John Replogle, president and CEO of Burt’s Bees, likes to tout that “Green is good business.”
And he has the numbers to back it up. The Durham, N.C.-based personal care company has grown its revenue by a factor of eight in the past three years with him at the helm; its gross margins have jumped 800 basis points.
During this growth phase, the company also has slashed its electricity costs by 40 percent in the past year and decreased the amount of waste it sends to landfills by 85 percent.
Replogle spoke as part of the Dean’s Speaker Series at the University of North Carolina’s Kenan-Flagler Business School on April 22, which was also Earth Day. He urged businesses to take the lead globally on sustainability efforts.
“Business is one of the most powerful forces on Earth… [and] in many ways has become the global governing body,” he said. “Business cannot sit outside of the social contract. It must form a political and moral contract that serves all of us.”
Burt’s Bees has written a manifesto outlining its goals to reduce non-product water use, lower its energy use and decrease the amount of waste that it sends to landfills.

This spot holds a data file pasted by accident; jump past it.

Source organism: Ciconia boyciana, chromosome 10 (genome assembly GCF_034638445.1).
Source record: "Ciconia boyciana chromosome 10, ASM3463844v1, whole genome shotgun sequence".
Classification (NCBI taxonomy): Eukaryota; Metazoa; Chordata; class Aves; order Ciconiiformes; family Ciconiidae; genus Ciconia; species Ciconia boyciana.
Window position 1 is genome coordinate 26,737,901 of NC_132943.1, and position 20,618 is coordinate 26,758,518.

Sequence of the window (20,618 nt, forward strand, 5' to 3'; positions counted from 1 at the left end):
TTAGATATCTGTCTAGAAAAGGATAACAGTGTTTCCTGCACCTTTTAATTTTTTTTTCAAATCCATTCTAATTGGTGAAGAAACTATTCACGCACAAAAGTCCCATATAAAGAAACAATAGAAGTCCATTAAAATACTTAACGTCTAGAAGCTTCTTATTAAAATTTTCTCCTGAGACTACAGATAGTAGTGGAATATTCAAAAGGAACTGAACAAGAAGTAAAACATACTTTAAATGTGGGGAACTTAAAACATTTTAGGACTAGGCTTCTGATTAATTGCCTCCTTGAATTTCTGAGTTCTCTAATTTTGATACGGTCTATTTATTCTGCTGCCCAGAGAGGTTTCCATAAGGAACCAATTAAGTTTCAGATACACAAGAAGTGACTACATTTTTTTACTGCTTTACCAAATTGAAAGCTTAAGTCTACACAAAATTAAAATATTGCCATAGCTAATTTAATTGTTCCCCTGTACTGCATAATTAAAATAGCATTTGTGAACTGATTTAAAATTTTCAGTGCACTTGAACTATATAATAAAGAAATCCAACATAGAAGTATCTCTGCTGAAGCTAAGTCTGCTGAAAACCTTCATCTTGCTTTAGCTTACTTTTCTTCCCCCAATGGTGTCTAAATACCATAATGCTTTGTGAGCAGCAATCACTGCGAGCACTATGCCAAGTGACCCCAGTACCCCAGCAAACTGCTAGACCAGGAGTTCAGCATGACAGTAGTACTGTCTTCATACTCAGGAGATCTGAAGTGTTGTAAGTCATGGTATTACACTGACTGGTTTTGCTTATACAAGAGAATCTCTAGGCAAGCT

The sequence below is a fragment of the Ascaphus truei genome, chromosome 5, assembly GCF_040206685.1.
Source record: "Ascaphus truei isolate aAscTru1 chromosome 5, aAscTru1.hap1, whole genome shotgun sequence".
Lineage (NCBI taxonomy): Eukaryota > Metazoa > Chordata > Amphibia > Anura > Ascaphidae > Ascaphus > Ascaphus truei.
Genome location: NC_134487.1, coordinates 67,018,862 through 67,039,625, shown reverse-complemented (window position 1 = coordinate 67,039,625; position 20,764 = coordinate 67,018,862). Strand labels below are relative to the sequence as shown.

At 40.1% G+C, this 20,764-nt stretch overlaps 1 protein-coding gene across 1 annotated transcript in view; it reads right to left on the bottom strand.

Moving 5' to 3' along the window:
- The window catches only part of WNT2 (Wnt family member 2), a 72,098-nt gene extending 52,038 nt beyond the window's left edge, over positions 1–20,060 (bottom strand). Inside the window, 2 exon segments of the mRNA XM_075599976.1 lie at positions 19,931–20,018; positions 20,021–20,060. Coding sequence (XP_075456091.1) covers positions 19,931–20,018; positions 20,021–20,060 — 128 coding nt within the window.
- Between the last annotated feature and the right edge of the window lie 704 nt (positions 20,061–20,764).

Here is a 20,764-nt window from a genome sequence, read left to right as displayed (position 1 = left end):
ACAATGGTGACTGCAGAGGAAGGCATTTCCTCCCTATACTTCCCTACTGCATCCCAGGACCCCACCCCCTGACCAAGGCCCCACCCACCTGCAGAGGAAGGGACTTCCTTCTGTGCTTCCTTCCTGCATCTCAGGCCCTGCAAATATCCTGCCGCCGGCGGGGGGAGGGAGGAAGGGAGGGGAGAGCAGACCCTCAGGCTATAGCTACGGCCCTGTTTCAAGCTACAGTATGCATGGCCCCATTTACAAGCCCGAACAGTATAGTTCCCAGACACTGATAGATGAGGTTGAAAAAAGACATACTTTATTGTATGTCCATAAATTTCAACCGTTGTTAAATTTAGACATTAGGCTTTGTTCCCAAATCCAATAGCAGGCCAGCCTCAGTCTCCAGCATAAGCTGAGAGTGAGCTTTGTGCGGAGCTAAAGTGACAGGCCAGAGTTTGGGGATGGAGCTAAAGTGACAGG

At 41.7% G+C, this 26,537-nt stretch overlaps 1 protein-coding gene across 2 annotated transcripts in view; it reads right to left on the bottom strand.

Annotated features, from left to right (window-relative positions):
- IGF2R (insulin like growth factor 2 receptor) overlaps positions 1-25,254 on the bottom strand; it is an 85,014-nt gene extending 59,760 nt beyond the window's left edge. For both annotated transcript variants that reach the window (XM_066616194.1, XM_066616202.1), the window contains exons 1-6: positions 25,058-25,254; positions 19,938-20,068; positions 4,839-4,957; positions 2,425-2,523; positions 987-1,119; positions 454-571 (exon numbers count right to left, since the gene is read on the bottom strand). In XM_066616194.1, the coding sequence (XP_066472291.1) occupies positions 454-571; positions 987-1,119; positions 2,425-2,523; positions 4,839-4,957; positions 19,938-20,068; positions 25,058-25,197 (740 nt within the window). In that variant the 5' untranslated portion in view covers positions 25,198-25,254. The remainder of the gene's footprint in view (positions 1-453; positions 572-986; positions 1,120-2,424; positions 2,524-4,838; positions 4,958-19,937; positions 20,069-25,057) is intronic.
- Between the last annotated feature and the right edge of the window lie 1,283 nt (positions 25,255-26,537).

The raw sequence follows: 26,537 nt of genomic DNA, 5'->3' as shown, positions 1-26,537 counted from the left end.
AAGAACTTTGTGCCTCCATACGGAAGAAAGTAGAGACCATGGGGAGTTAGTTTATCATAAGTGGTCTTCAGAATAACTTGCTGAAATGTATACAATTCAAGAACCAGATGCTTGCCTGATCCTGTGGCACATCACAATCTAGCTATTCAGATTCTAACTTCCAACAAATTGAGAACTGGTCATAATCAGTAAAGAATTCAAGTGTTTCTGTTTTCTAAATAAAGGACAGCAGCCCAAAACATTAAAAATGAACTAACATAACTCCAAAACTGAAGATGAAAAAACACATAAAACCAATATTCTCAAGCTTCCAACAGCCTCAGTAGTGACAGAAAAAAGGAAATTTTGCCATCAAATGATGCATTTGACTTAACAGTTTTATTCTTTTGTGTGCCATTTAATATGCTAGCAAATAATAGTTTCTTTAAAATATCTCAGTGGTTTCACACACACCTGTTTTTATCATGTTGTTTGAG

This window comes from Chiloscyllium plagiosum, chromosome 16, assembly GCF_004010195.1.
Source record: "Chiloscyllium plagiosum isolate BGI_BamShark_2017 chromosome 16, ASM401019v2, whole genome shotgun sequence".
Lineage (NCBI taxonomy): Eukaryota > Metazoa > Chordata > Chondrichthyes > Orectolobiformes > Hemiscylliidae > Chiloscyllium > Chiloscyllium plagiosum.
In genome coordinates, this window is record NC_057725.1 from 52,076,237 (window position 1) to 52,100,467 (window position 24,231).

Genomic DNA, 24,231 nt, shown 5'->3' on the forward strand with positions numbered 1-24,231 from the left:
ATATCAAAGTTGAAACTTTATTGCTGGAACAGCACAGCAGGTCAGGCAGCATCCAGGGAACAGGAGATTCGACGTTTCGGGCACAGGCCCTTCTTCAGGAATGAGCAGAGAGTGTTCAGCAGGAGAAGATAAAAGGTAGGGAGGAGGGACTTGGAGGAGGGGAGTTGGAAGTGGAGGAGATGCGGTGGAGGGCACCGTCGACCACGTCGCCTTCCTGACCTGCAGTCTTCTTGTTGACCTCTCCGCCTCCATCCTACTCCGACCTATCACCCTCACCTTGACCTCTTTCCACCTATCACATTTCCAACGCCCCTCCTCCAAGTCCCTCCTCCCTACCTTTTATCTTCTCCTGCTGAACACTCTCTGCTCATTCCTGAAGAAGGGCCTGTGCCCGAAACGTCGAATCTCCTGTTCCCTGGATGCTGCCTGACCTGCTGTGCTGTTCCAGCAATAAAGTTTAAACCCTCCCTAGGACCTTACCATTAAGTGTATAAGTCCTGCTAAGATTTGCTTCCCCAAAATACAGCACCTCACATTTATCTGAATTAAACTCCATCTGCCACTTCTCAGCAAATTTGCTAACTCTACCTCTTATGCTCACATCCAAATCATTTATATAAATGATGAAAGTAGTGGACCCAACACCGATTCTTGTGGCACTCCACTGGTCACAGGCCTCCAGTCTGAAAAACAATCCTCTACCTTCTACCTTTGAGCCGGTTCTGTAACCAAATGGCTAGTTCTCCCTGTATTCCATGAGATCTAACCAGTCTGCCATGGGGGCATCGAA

For example, the company has cut the amount of waste water it generates by 30 percent while growing the company by 30 percent. Instead of filling the tanks it uses for making its products with water, adding a cleaning agent and then filling the tanks again with water to rinse, the company now steam cleans its tanks. In addition, Burt’s Bees installed flushless urinals.
“Just by setting the goals, setting the vision, it transformed the way we did business,” Replogle said. “Set audacious goals and visions for your team and they will delight and surprise you every single day.”
“It is a visible reminder to at least half of our population … that we’re in this for a purpose,” he added. “It reminds people of what we’re going after. You do stuff like that as a visible symbol of your commitment.”
In its manifesto the company outlined a plan to eliminate all of the waste it sends to landfills by 2020. Now, the company is planning to reach that goal by 2010. To drive home the message of the importance of recycling, the company saved two weeks of its trash last summer and had a “dumpster diving” event.
All company employees were invited to view the waste, which had been separated into piles of items that should have been reduced but were not and items that were not in a category to be recycled but could potentially be saved from the landfill.
The company also has reduced its electricity use by 20 percent in the past year, he added. It installed meters on each of its manufacturing lines and found that 40 percent of the electricity needed to create its lip balm products went to heating the shrink wrap used to show tamper resistance. However, a team that worked on the manufacturing line suggested that the company eliminate the shrink wrap and extend the product’s paper label to show tamper resistance.
“It absolutely impacts the bottom line,” he added. “We are creating a competitive advantage by getting our [electricity] costs down. You measure and you reward people - make them heroes and you get the heck out of the way.”